Cory Wong talks with Dirty Loops bassist Henrik Linder about their blistering, new collaboration, Turbo, how the band became an accidental YouTube sensation, playing with tempered frets, the changing role of bass in pop, and tips for increasing speed and improving technique. Plus … Flea!
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Henrik Linder (Dirty Loops) on Flea | Wong Notes Podcast
Orange Amplification extends its Crush amps series with the launch of the Super Crush 100 head and combo, taking the now classic Crush Pro and moving it a big step further toward a more valve-like tone. The completely new design is more than just an upgrade. It delivers all the immediacy, definition and character expected from any of Orange's top-of-the-range valve amps.
The Super Crush 100 effectively mimics the huge, rich and responsive tone of the Orange flagship Rockerverb amps. It uses the same 100 Watt Class A/B power amp as the Pedal Baby and combined with the 2-channel JFET preamp design, it provides masses of authority and musicality which will have guitarists swearing there are valves inside! An on-board digital 24 bit reverb module provides a lush, spring reverb ambience and the fully-buffered, ultra-transparent, series FX Loop takes care of all effects needs.
Super Crush 100 - A Demo with Ty Tabor
Two completely independent, all-analogue preamp channels give instant access to a whole spectrum of warm, valve-like tones. From high-headroom clean to high-gain metal, every sound ever needed is dialled in with ease, thanks to a versatile circuit and intuitive simple control layout. The Dirty Channel boasts four cascading stages of proper Orange gain and the Clean Channel is a bright, vintage-flavoured, two-stage design with plenty of headroom, keeping clean tones shimmering and clear at any level.
The Super Crush 100 features a balanced XLR output with Orange's CabSim speaker emulation technology giving instant access to great D.I. guitar tone, straight into the P.A. or recording interface. The additional rear Cab Back switch offers the choice of an open or closed back sounding cab. The compact 1×12 combo boasts a Celestion G12H-150 speaker giving it a hard-hitting, classically British voice.
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BOSS announces the IR-200 Amp & IR Cabinet and SY-200 Synthesizer, two powerful new models added to the popular 200 series pedal lineup. The IR-200 brings next-level performance to direct sound for guitar and bass, offering exceptional audio quality, premium amps, and over 150 hi-res speaker cabinet impulse responses from BOSS and Celestion Digital. The SY-200 delivers a massive library of expressive synthesizer sounds for guitar and bass, onboard memories for storing sounds, and numerous options for real-time control.
IR-200 Amp & IR Cabinet
The IR-200 turns any pedalboard into a self-contained direct sound solution for live playing, studio recording, and practice. Two custom DSPs provide class-leading IR performance with support for mono and stereo files, up to 32-bit floating point/96 kHz resolution, and up to 500 ms length for natural bass response. The 144 BOSS and 10 Celestion Digital IRs cover a vast range of cabinet and mic combinations, and users can import up to 128 of their own WAV IRs with the IR-200 IR Loader software for macOS and Windows. Eight guitar amps offer go-to platforms from classic clean, tweed, and class A to vintage and modern high-gain, while three bass amps provide rich, punchy sounds from clean to driven.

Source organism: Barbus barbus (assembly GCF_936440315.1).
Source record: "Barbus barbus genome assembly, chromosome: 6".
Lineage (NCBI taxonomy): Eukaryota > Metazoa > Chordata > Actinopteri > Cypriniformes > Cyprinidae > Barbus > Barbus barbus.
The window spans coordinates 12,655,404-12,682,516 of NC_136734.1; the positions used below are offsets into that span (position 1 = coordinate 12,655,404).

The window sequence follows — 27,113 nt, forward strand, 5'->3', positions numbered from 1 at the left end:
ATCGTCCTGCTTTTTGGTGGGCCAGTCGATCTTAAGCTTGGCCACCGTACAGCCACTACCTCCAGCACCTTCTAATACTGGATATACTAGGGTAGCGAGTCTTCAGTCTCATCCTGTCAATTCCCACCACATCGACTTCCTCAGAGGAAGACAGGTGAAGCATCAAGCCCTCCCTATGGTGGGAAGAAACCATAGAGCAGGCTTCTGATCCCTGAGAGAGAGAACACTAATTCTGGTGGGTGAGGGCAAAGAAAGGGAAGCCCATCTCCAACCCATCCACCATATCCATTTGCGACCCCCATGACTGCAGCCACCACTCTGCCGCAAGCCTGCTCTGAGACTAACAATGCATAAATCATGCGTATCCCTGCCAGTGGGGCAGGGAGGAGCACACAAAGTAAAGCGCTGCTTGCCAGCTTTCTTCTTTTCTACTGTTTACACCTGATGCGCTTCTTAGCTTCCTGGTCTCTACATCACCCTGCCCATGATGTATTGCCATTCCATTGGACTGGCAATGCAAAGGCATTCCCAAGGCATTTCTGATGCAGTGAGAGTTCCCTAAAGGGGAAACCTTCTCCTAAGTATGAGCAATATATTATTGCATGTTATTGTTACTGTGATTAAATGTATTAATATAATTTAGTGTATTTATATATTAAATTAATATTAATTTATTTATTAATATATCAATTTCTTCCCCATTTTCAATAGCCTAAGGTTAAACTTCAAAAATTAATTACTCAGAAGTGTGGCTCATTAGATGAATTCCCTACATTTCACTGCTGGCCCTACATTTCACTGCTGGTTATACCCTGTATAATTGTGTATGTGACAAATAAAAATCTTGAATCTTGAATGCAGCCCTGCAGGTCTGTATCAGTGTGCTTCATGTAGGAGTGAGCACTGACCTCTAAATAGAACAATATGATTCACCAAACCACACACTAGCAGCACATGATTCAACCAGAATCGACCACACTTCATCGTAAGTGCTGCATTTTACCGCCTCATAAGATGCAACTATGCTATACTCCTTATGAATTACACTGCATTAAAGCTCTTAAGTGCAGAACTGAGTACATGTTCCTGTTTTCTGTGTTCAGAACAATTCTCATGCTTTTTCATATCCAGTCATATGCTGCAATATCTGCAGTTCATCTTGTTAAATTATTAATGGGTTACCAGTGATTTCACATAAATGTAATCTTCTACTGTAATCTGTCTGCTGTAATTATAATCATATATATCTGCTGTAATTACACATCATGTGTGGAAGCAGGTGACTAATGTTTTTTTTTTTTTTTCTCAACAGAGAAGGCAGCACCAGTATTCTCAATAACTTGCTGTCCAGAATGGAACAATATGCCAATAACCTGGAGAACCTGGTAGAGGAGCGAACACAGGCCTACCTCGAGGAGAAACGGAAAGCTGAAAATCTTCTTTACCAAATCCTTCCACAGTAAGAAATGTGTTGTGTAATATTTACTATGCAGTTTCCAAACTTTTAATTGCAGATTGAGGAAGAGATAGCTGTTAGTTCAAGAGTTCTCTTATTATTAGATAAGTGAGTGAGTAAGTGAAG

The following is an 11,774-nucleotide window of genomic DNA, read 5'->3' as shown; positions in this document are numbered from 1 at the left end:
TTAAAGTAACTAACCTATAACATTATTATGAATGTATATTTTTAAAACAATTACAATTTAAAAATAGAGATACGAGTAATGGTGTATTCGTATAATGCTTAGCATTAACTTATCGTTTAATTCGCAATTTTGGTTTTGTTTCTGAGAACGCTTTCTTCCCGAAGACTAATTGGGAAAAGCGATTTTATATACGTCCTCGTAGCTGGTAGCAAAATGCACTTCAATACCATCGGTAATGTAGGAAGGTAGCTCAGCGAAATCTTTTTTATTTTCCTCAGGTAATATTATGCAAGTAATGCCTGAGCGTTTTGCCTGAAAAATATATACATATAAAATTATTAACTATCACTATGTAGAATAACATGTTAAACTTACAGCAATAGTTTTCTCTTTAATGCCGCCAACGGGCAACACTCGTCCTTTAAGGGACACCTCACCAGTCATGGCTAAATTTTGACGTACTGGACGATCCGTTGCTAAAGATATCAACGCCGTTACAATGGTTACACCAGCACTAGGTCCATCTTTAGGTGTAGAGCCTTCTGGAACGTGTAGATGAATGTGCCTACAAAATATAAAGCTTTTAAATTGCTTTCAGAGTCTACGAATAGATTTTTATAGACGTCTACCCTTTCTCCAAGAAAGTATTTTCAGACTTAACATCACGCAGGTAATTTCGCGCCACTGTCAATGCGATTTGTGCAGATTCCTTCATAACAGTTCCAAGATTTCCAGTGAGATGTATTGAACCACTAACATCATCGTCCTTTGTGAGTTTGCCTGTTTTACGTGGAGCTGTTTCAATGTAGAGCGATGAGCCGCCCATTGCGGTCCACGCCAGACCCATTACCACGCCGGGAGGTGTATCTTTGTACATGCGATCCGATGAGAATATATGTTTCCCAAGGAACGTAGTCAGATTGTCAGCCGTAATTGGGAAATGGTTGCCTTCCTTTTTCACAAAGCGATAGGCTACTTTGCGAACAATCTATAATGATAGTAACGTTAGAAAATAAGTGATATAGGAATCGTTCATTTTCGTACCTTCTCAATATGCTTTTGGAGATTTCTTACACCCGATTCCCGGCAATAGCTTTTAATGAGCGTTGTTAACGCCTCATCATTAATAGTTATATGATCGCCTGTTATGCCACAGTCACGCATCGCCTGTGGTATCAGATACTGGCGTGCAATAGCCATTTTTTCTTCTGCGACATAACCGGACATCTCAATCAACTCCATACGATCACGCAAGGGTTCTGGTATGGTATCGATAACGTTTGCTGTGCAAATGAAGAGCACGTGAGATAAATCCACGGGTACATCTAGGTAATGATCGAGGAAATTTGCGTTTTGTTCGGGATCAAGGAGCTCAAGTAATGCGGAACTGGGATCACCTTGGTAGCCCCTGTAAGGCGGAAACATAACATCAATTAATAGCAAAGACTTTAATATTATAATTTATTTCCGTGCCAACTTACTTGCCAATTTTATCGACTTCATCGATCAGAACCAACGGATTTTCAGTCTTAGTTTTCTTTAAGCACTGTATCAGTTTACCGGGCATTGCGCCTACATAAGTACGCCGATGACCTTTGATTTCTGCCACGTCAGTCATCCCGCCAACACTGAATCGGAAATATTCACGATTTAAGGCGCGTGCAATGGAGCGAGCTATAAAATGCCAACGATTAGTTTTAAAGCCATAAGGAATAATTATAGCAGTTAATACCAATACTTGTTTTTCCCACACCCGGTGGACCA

With its intuitive interface, deep sound-shaping tools, and 128 memories, the IR-200 lets users build a library of setups for every playing situation. Connectivity includes a mono input, mono or stereo outputs, and an effects loop, allowing the IR-200 to integrate with any mono or stereo pedal setup. Two IRs can be used at once, and it's possible to feed independent signals to different destinations, such as a stage amp and house PA. Two onboard footswitches are available for memory selection while performing, and users can control various functions with external footswitches, an expression pedal, or MIDI.
Along with its other great features, the IR-200 functions as a high-quality USB audio interface for music recording and streaming software on macOS and Windows computers and iOS devices. A headphones jack is available for sound monitoring, along with an aux input for playing along with backing music from an external device.
Introducing BOSS IR-200 Amp & IR Cabinet
Offering a universe of rich, analog-inspired polyphonic tones in a small footprint, the SY-200 makes it simple for players to weave BOSS's expressive guitar and bass synth technology into their musical journeys. Building on the fun, instant-gratification experience of the acclaimed SY-1 Synthesizer from the BOSS compact series, the SY-200 features an expanded sound set, more tone-shaping possibilities, and 128 memories for storing sonic creations. Two footswitches are available for real-time performance control, and users can take things even further with external footswitches, an expression pedal, and MIDI.
The SY-200 provides 171 total sounds organized in 12 intuitive categories and adjustable parameters for customizing the tone and response. Calling up great sounds is quick and easy, thanks to the informative display and hands-on controls. The SY-200 can be used with any guitar or bass via a standard 1/4-inch cable, and selectable modes are available to optimize the synth engine for either instrument type.
BOSS SY-200 Synthesizer featuring McRocklin
Availability & Pricing
The IR-200 and SY-200 will be available in the U.S. in January 2022 for $399.99 and $299.99 respectively.
To learn more, visit www.boss.info.